Amid the rapid growth of the digital currency marketplace, the Treasury Department’s Financial Stability Oversight Council warned in a new report that cryptocurrencies could “pose risks” to the stability of the U.S. economy – especially in the event of lax government oversight.
The council’s “Report on Digital Asset Financial Stability Risks and Regulation” is in response to President Biden’s executive order (EO) to ensure the responsible development of digital assets, including cryptocurrencies.
President Biden issued the EO in March. The directive tasked the council “to identify and mitigate economy-wide (i.e., systemic) financial risks posed by digital assets and to develop appropriate policy recommendations to address any regulatory gaps.”
“Crypto-asset activities could pose risks to the stability of the U.S. financial system if their interconnections with the traditional financial system or their overall scale were to grow without adherence to or being paired with appropriate regulation, including enforcement of the existing regulatory structure,” the report says.
The report goes on to offer several recommendations to combat such risks. These include that agencies continue to enforce existing rules and regulations, Congress pass legislation that provides for “explicit rulemaking authority” for financial regulators for crypto-assets that are not securities, and that regulators continue to coordinate with each other in the supervision of cryptocurrencies.
Additionally, the council recommended Congress pass legislation to create a comprehensive Federal prudential framework for stablecoin issuers, as well as legislation to create authority for regulators to “have visibility into, and otherwise supervise, the activities of all of the affiliates and subsidiaries of crypto-asset entities.”
Lawmakers have already introduced legislation to try and provide regulatory clarity on the growing cryptocurrency and blockchain industries. Sens. Kirsten Gillibrand, D-N.Y., and Cynthia Lummis, R-Wy., introduced legislation in June that aims to create a complete regulatory framework for digital assets.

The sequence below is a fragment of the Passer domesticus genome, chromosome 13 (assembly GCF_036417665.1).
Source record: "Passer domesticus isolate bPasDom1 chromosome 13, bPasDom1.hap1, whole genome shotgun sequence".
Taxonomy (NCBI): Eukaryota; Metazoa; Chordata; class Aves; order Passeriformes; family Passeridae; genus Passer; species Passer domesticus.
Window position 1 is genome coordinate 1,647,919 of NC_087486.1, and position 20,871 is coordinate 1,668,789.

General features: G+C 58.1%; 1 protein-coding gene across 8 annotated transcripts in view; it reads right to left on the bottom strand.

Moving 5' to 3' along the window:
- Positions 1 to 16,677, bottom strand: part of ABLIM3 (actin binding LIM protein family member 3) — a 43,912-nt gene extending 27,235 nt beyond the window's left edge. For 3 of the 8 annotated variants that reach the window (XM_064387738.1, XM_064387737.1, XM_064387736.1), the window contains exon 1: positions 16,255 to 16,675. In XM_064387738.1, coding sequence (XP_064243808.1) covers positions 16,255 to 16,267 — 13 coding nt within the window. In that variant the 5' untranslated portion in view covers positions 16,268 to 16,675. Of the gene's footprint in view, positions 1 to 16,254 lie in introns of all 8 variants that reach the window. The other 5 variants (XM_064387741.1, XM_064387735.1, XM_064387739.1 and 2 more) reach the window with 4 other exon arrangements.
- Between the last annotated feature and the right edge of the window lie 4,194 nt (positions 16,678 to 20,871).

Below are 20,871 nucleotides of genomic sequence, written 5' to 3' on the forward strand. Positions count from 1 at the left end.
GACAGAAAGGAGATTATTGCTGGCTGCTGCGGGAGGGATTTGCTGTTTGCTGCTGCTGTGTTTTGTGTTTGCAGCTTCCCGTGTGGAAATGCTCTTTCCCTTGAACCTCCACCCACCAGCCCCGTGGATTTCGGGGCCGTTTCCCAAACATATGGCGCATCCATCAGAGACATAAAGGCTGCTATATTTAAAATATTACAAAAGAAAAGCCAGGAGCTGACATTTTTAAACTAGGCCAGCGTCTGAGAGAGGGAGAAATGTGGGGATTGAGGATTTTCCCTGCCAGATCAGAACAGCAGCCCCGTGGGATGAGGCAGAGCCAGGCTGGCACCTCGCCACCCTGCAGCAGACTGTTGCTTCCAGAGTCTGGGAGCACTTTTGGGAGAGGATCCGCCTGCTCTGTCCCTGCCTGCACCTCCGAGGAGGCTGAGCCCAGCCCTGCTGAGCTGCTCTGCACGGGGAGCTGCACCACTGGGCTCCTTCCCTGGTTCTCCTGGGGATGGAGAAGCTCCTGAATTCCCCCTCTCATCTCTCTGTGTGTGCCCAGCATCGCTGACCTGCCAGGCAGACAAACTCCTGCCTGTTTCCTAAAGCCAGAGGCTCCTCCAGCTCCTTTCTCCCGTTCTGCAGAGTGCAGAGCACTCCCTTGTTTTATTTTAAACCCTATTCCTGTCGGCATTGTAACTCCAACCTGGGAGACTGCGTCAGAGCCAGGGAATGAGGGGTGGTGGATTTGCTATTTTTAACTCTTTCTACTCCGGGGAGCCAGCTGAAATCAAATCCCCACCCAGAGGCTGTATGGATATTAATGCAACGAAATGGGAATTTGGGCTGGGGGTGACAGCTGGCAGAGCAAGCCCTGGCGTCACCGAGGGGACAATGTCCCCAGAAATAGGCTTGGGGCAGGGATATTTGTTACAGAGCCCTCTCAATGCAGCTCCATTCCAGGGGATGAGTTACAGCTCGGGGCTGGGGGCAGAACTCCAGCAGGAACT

Sens. Debbie Stabenow, D-Mich., Cory Booker, D-N.J., John Boozman, R-Ark., and John Thune, R-S.D., also introduced legislation on August 4 that would create commodities-type regulation of some digital assets.
Rep. Raja Krishnamoorthi, D-Ill., chair of the House Subcommittee on Economic and Consumer Policy, has also called on Federal agencies and digital asset exchanges to gather information on actions they’re taking to combat cryptocurrency-related fraud and scams.
“I acknowledge the Treasury Department for taking the important step of recognizing the financial harm that crypto-related fraud and scams cause everyday investors who have been drawn to the United States’ fastest growing asset class by stories of skyrocketing prices and overnight riches,” Rep. Krishnamoorthi said in response to the report.
“As the Treasury Department works to implement its recommendations in conjunction with other U.S. regulatory and law enforcement entities, I trust that it will maintain focus on how the U.S. government can combat fraud and scams that are fleecing American consumers and work to ensure that the cryptocurrency ecosystem becomes a safer place for investors,” he added.